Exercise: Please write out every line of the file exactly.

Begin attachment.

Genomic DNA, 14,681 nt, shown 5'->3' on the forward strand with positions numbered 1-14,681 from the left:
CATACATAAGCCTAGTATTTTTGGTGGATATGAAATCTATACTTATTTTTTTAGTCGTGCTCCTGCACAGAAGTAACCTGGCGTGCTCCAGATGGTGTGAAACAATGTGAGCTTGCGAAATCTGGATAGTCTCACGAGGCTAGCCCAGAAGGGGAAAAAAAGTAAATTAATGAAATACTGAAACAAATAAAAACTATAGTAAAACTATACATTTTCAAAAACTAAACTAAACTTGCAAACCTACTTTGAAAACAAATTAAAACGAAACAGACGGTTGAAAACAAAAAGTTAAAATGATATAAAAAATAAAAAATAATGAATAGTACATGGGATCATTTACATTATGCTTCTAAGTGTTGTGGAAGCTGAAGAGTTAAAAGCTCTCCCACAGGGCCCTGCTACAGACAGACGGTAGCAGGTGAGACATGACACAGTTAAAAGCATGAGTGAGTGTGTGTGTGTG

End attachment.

Genomic DNA, 14,681 nt, shown 5'->3' on the forward strand with positions numbered 1-14,681 from the left:
CATACATAAGCCTAGTATTTTTGGTGGATATGAAATCTATACTTATTTTTTTAGTCGTGCTCCTGCACAGAAGTAACCTGGCGTGCTCCAGATGGTGTGAAACAATGTGAGCTTGCGAAATCTGGATAGTCTCACGAGGCTAGCCCAGAAGGGGAAAAAAAGTAAATTAATGAAATACTGAAACAAATAAAAACTATAGTAAAACTATACATTTTCAAAAACTAAACTAAACTTGCAAACCTACTTTGAAAACAAATTAAAACGAAACAGACGGTTGAAAACAAAAAGTTAAAATGATATAAAAAATAAAAAATAATGAATAGTACATGGGATCATTTACATTATGCTTCTAAGTGTTGTGGAAGCTGAAGAGTTAAAAGCTCTCCCACAGGGCCCTGCTACAGACAGACGGTAGCAGGTGAGACATGACACAGTTAAAAGCATGAGTGAGTGTGTGTGTGTG